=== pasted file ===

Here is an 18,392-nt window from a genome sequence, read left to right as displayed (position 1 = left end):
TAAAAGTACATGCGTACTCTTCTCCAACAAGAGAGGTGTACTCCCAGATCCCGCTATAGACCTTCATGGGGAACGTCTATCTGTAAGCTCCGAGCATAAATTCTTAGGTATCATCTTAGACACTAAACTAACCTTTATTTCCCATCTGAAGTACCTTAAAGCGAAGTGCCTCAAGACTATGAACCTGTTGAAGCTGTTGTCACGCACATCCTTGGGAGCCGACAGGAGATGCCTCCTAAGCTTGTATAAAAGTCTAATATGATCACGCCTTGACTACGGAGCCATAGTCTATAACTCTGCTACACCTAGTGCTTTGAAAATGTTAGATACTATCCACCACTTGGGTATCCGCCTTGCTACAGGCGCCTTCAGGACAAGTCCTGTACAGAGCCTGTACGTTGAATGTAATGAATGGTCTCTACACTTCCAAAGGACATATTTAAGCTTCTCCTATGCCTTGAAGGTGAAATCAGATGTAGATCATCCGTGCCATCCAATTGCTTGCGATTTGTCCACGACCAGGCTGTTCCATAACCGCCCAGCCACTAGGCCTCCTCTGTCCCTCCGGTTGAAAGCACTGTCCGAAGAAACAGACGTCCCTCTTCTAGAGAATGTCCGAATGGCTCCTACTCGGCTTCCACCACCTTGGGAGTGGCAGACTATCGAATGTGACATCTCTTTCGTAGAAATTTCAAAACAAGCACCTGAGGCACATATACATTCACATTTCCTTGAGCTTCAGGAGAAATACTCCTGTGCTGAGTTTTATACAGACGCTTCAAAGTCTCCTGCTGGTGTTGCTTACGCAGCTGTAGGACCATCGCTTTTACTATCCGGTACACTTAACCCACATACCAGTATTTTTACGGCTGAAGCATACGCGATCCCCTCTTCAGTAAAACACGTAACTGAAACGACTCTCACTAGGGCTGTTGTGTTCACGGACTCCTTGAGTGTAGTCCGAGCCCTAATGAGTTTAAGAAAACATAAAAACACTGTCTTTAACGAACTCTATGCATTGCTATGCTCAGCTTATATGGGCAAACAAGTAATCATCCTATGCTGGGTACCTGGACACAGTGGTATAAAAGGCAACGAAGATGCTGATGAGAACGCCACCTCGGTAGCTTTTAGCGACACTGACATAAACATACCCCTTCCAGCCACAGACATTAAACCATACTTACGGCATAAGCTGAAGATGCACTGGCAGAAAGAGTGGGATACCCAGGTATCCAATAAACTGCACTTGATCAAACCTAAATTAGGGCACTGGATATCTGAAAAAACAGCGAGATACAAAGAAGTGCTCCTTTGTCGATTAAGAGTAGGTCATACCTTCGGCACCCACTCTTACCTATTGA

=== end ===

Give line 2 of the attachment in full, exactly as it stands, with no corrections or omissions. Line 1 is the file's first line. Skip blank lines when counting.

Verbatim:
TAAAAGTACATGCGTACTCTTCTCCAACAAGAGAGGTGTACTCCCAGATCCCGCTATAGACCTTCATGGGGAACGTCTATCTGTAAGCTCCGAGCATAAATTCTTAGGTATCATCTTAGACACTAAACTAACCTTTATTTCCCATCTGAAGTACCTTAAAGCGAAGTGCCTCAAGACTATGAACCTGTTGAAGCTGTTGTCACGCACATCCTTGGGAGCCGACAGGAGATGCCTCCTAAGCTTGTATAAAAGTCTAATATGATCACGCCTTGACTACGGAGCCATAGTCTATAACTCTGCTACACCTAGTGCTTTGAAAATGTTAGATACTATCCACCACTTGGGTATCCGCCTTGCTACAGGCGCCTTCAGGACAAGTCCTGTACAGAGCCTGTACGTTGAATGTAATGAATGGTCTCTACACTTCCAAAGGACATATTTAAGCTTCTCCTATGCCTTGAAGGTGAAATCAGATGTAGATCATCCGTGCCATCCAATTGCTTGCGATTTGTCCACGACCAGGCTGTTCCATAACCGCCCAGCCACTAGGCCTCCTCTGTCCCTCCGGTTGAAAGCACTGTCCGAAGAAACAGACGTCCCTCTTCTAGAGAATGTCCGAATGGCTCCTACTCGGCTTCCACCACCTTGGGAGTGGCAGACTATCGAATGTGACATCTCTTTCGTAGAAATTTCAAAACAAGCACCTGAGGCACATATACATTCACATTTCCTTGAGCTTCAGGAGAAATACTCCTGTGCTGAGTTTTATACAGACGCTTCAAAGTCTCCTGCTGGTGTTGCTTACGCAGCTGTAGGACCATCGCTTTTACTATCCGGTACACTTAACCCACATACCAGTATTTTTACGGCTGAAGCATACGCGATCCCCTCTTCAGTAAAACACGTAACTGAAACGACTCTCACTAGGGCTGTTGTGTTCACGGACTCCTTGAGTGTAGTCCGAGCCCTAATGAGTTTAAGAAAACATAAAAACACTGTCTTTAACGAACTCTATGCATTGCTATGCTCAGCTTATATGGGCAAACAAGTAATCATCCTATGCTGGGTACCTGGACACAGTGGTATAAAAGGCAACGAAGATGCTGATGAGAACGCCACCTCGGTAGCTTTTAGCGACACTGACATAAACATACCCCTTCCAGCCACAGACATTAAACCATACTTACGGCATAAGCTGAAGATGCACTGGCAGAAAGAGTGGGATACCCAGGTATCCAATAAACTGCACTTGATCAAACCTAAATTAGGGCACTGGATATCTGAAAAAACAGCGAGATACAAAGAAGTGCTCCTTTGTCGATTAAGAGTAGGTCATACCTTCGGCACCCACTCTTACCTATTGA